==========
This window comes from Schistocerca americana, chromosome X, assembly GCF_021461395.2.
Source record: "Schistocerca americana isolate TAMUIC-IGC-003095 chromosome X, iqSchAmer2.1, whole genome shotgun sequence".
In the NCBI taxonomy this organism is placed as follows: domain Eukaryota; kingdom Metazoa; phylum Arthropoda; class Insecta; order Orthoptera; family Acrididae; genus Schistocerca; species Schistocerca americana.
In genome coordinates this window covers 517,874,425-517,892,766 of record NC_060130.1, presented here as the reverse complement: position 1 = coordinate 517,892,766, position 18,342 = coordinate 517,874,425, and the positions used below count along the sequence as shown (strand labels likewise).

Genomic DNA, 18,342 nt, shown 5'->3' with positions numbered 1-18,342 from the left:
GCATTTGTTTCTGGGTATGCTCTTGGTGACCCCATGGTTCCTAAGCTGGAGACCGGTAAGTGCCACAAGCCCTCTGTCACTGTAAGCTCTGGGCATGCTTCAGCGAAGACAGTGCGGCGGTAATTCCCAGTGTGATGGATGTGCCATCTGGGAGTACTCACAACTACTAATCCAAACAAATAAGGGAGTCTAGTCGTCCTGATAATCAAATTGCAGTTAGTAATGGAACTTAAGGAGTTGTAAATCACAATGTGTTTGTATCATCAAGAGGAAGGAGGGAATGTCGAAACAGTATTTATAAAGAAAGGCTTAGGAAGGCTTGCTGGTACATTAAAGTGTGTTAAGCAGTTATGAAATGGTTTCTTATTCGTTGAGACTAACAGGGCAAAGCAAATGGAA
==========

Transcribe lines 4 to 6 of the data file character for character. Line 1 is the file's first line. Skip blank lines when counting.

In genome coordinates this window covers 517,874,425-517,892,766 of record NC_060130.1, presented here as the reverse complement: position 1 = coordinate 517,892,766, position 18,342 = coordinate 517,874,425, and the positions used below count along the sequence as shown (strand labels likewise).

Genomic DNA, 18,342 nt, shown 5'->3' with positions numbered 1-18,342 from the left:
GCATTTGTTTCTGGGTATGCTCTTGGTGACCCCATGGTTCCTAAGCTGGAGACCGGTAAGTGCCACAAGCCCTCTGTCACTGTAAGCTCTGGGCATGCTTCAGCGAAGACAGTGCGGCGGTAATTCCCAGTGTGATGGATGTGCCATCTGGGAGTACTCACAACTACTAATCCAAACAAATAAGGGAGTCTAGTCGTCCTGATAATCAAATTGCAGTTAGTAATGGAACTTAAGGAGTTGTAAATCACAATGTGTTTGTATCATCAAGAGGAAGGAGGGAATGTCGAAACAGTATTTATAAAGAAAGGCTTAGGAAGGCTTGCTGGTACATTAAAGTGTGTTAAGCAGTTATGAAATGGTTTCTTATTCGTTGAGACTAACAGGGCAAAGCAAATGGAA